Over the past year, I’ve been encouraging public sector leaders to embrace bold thinking and innovative new ways to serve citizens. Conceptually, it’s easy to recognize the value; operationally, it takes courage and tenacity to bring it to life. One of the biggest obstacles is how most state and county governments are organized – with each agency maintaining people, processes and technology systems focused on a specific mission.
These siloes pose real challenges when working to deliver better outcomes. And our clients aren’t the only ones who have them. Accenture does, too.
This reality hit me a few months ago as our team in North America was working with Accenture’s industry leadership to develop a bold vision for serving payer, provider and public sector organizations. It’s been exciting to see how we have zeroed in on what matters most to each of the specific industry segments. In the case of public sector, we’re developing a local presence and focus that allows us to bring our best and brightest capabilities into each of the geographies where we have talent, offices and investments in the community.
We are focused on making those cities, counties and states better places to live. And we’re augmenting those local resources with industry capabilities and expertise that we can move around the country. This approach offers public sector clients the best of people who think about them and their state every day – combined with people looking across the country and the continent and thinking about what’s best for the industry overall.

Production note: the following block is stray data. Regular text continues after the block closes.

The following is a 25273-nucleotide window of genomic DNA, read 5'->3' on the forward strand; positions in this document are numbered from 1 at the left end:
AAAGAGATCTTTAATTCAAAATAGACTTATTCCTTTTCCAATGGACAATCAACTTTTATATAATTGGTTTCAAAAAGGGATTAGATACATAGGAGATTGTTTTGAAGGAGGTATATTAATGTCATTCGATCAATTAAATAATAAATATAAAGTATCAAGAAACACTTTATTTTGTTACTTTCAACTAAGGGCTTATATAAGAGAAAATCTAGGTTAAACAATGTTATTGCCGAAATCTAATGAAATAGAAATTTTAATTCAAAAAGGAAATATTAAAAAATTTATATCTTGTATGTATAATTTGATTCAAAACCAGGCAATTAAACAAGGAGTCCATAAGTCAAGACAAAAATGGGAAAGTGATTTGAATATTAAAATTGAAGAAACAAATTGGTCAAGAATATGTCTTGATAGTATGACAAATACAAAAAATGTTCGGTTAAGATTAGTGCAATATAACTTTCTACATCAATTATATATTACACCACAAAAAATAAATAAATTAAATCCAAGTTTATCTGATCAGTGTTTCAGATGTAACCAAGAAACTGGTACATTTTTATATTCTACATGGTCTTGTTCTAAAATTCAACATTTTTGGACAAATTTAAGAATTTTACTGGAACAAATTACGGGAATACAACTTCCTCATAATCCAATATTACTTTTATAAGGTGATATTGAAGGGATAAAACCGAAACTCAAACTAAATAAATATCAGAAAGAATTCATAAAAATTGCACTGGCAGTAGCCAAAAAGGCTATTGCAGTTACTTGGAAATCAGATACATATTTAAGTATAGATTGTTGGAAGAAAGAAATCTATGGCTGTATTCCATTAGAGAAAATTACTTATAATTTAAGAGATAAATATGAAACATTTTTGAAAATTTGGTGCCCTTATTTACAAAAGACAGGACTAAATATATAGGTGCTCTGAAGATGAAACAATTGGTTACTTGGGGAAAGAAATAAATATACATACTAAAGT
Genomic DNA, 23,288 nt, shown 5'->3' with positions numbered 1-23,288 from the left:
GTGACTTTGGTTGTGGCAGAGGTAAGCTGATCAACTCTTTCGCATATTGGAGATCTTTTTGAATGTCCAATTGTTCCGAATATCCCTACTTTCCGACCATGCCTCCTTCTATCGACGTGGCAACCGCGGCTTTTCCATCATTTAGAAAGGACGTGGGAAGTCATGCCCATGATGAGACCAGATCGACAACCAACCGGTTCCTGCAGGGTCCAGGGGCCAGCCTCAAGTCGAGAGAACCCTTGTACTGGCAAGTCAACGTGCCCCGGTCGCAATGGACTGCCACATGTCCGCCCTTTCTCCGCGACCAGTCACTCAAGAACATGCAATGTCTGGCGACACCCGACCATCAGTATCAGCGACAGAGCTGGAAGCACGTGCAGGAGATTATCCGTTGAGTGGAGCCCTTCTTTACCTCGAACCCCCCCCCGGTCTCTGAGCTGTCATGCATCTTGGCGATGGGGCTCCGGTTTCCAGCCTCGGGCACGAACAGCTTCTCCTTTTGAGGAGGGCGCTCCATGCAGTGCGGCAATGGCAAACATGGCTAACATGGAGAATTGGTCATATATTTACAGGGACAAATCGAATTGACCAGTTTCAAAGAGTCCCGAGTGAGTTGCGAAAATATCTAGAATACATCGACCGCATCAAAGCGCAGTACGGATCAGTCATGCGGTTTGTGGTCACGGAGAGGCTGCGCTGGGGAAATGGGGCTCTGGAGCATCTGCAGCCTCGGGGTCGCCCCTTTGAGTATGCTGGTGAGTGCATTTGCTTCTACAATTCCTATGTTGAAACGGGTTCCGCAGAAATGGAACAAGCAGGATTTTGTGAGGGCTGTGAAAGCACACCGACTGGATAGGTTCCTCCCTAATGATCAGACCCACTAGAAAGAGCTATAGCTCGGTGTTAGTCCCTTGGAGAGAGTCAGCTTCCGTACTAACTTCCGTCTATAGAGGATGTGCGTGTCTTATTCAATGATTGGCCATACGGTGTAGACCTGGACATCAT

This ability to go all the way from strategy to roadmap to front-lines implementation is one of Accenture’s greatest strengths. And yet, I realized we have been almost clinical in how we were organized. In fact, we were doing the thing I often advise my clients NOT to do: structuring our practices to mirror the vertical siloes that most states use – even though most of the important issues facing states require crossing the silos.
For our clients to resolve their most important issues, they must look not at specific processes or systems but at desired outcomes. And for Accenture to help, we must lean into those desired outcomes – not the client’s organization structure – as the principle for how to attack it.
Every day, we’re bringing this approach to life by leading with higher-level questions: What’s the fundamental challenge at hand? And, how can we approach that challenge with an outcome focus from Day One?
None of us can snap our fingers and eliminate siloes, but together we are already seeing beyond them to drive better, bolder outcomes.
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